Penguins forward Dustin Jeffrey, center, celebrates his overtime goal with teammate Tyler Kennedy as Bruins foraward Chris Kelly looks away during following Saturday's game at TD Garden in Boston.
By Dave Molinari Pittsburgh Post-Gazette
BOSTON --The Penguins haven't won a game in regulation in more than a month and were playing a team that had won seven games in a row.
With barely a half-minute left in regulation, they were protecting a one-goal lead and had a chance to clinch two points by scoring into an empty net.
Matt Cooke's shot at the empty net was blocked, Boston took the play to the other end of the ice and scored a goal that put the game into overtime.
Because while playing beyond the third period has become a pretty tired story line for the Penguins lately, Dustin Jeffrey rewrote the ending this time, scoring on a sensational individual effort at 1:52 of overtime to give them a 3-2 victory against Boston Saturday night at the TD Garden.
Jeffrey picked off a pass by Boston defenseman Dennis Seidenberg in the neutral zone, wheeled into the Bruins' end and got by Seidenberg, then went to the net and flipped a shot past goalie Tim Thomas.
And, in the process, raised the Penguins' record to 38-21-8, which puts them just two points behind first-place Philadelphia in the Eastern Conference.
Oh, they're still a long shot to overtake the Flyers, who have three games in hand, but, for a team that has picked up so many of its points individually -- imagine trying to build a sandy beach, one grain at a time -- the Penguins have sculpted a pretty nice niche for themselves in the conference.
Suddenly, it doesn't seem to matter so much that they have more money invested in guys marooned on injured-reserve than some franchises do in their entire major league roster.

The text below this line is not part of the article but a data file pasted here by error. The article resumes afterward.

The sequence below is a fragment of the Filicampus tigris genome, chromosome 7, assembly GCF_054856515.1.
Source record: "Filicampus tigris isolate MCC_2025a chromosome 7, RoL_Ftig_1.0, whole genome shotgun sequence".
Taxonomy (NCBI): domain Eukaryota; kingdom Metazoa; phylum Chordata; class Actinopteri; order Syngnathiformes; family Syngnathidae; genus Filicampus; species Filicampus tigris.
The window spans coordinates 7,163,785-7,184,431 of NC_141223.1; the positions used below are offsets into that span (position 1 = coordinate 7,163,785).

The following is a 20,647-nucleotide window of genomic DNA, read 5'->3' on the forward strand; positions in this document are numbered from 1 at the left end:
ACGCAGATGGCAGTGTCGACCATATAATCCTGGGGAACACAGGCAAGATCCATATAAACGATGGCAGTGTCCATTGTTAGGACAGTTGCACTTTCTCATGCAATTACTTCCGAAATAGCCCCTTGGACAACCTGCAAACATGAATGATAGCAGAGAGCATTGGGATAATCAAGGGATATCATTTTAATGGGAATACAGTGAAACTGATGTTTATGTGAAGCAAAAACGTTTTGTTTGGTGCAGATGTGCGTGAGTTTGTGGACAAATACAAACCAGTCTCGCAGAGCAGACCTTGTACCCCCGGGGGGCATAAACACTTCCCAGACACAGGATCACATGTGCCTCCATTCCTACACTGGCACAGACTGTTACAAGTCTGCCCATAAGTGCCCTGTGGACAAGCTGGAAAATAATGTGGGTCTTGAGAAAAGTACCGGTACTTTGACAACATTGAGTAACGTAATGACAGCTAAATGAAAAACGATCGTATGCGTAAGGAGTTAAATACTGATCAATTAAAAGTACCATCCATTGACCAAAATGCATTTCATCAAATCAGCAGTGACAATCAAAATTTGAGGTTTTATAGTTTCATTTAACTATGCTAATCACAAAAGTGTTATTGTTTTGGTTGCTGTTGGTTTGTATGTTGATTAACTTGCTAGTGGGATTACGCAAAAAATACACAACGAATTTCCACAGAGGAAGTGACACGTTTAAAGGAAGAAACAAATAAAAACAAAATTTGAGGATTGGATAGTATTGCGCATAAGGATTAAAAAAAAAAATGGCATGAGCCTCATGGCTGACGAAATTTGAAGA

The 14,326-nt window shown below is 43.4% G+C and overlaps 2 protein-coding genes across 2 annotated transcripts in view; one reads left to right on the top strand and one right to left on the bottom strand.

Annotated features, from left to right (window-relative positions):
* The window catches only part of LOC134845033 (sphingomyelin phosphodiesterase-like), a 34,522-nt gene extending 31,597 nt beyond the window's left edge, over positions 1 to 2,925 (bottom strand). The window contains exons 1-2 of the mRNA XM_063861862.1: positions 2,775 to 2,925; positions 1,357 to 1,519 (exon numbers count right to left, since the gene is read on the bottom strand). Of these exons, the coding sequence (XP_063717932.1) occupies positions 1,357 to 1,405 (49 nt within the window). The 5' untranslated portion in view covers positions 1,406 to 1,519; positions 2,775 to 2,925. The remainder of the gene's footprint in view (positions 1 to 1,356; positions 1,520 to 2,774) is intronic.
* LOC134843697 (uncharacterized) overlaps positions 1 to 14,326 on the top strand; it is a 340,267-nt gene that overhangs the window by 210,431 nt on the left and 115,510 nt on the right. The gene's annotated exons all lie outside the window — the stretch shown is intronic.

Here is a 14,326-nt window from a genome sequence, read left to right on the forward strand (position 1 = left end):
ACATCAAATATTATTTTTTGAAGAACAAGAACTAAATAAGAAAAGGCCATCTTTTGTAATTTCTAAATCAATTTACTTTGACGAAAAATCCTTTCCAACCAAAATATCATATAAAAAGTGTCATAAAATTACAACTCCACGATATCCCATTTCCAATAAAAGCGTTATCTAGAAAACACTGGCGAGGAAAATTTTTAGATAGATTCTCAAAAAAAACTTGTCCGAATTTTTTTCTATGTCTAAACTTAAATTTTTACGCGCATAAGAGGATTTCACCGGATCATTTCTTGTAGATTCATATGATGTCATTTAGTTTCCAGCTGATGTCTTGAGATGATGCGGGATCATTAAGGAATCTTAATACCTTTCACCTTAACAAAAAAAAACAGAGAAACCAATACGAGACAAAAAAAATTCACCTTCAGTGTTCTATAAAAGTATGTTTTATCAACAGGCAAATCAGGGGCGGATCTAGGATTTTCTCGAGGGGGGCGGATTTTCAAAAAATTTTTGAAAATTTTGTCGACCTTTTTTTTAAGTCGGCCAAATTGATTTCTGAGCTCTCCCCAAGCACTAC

That, because of those injuries, they've had to sometimes give big-minutes roles to guys who were replacements for replacements.
They're not nearly the team that they would be if their lineup was intact, but they're not one that anyone's looking to schedule for homecoming, either. They compete and scrap and fight all over the ice, and every now then, they get a second point to show for it.
"I really think we earned it," coach Dan Bylsma said. "We battled hard. It's been a stretch of hockey where we've had some close games. To come up with two [points] is big for us."
The intensity level was elevated from the earliest moments of play -- "They played hard, and I thought our team played exceptionally hard," Bylsma said -- but neither team scored until 7:26 of the second period, when Boston defenseman Zdeno Chara threw a wrist shot past Penguins goalie Marc-Andre Fleury.
Fleury presumably never saw the shot until he watched a replay, because Bruins forward Milan Lucic had parked himself directly in front of Fleury before Chara let it go.
For the second night in a row, however, the Penguins countered quickly.
Jordan Staal put in a Tyler Kennedy feed at 10:09 to cap a two-on-one break that Cooke triggered by swiping the puck from Boston defenseman Johnny Boychuk near the Penguins' blue line.
Just 70 seconds later, Jeffrey put them in front, 2-1, taking a pass from Zbynek Michalek and beating Thomas from below the left hash.
That goal shaped up as the winner until David Krejci of the Bruins scored from the slot with 32.5 seconds left in regulation.
Krejci's goal never would have happened if Cooke had managed to hit the net Thomas vacated to get an extra attacker on the ice, but his shot was blocked by Boston defenseman Tomas Kaberle.
"It's tough," Cooke said. "It's not the first time it's happened. You have to try. It was just unlucky."
Unfortunate for the Penguins, too. At least until Jeffrey put an exclamation point on an outstanding personal performance by manufacturing the winner.
"He came out with a real strong effort, in every area of the game," Bylsma said.
So did his teammates. Again. This time, though, they got an extra point to show for it.
Something of a rarity, perhaps, but that's to be expected when a team has been missing so many key players, for so long.
Not that the ones still playing are inclined to make an issue of it.
"It's the situation we're in," Cooke said. "No one's looking for excuses. We want to go out and play to the best of our abilities, and that's what we've done."